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In Lithuania, springtime offers a unique seasonal delight: tree sap. This slightly sweet elixir from maple or birch trees has been a cherished treat for centuries, with the tradition even tracing back to the first documented use of the term "sula" in 1642.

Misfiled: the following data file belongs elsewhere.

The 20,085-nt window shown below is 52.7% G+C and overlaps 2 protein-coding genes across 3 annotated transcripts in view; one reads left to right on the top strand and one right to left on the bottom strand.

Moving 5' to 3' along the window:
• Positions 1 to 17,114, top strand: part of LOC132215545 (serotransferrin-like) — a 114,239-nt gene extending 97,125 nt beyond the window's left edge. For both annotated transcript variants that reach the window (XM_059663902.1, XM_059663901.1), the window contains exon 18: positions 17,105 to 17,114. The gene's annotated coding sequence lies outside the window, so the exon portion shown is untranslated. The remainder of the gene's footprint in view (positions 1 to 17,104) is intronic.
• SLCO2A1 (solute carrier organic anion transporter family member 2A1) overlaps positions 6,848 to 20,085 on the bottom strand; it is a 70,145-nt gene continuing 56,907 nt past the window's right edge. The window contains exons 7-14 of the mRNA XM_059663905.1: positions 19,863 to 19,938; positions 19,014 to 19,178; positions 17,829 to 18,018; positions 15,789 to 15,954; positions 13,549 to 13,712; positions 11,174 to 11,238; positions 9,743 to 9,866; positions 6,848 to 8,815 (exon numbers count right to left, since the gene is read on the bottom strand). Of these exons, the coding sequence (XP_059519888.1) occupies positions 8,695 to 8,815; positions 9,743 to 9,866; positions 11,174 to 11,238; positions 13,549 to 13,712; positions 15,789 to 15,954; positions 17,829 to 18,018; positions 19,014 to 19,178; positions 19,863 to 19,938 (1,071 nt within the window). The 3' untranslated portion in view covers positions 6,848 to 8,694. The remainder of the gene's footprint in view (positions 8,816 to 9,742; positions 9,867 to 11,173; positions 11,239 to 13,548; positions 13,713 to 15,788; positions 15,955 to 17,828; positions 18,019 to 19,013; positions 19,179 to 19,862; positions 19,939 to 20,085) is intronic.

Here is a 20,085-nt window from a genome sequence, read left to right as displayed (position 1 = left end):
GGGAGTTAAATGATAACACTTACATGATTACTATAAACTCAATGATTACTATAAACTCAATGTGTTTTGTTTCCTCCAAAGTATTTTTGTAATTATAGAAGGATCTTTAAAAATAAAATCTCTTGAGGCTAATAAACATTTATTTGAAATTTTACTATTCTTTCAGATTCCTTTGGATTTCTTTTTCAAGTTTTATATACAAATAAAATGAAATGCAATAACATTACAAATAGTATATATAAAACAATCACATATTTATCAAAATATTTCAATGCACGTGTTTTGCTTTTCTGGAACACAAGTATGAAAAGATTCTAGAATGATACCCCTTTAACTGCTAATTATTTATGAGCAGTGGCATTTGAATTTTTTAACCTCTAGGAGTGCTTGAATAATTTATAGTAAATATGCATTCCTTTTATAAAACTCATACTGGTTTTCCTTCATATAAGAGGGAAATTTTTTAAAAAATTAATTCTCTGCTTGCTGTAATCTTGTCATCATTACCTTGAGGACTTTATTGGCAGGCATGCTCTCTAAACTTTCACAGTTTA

In Lithuania, springtime offers a unique seasonal delight: tree sap. This slightly sweet elixir from maple or birch trees has been a cherished treat for centuries, with the tradition even tracing back to the first documented use of the term "sula" in 1642. Locals enjoy it straight, in soups, or even fermented with raspberry canes, giving it the playful moniker "birch blood". But, come St George’s Day (April 23), folklore suggests it's off-limits, as witches are believed to bathe in it. If you're visiting and eager to taste this natural beverage, many farmsteads like Žalioji stotelė and Duburiai offer sap tastings. However, always check ahead since cold snaps can halt sap flow. And if you're on the go, modern Lithuanian companies have made it easy, offering pasteurised sap drinks in supermarkets and even cinemas. Experience this unique Lithuanian tradition on your next trip!

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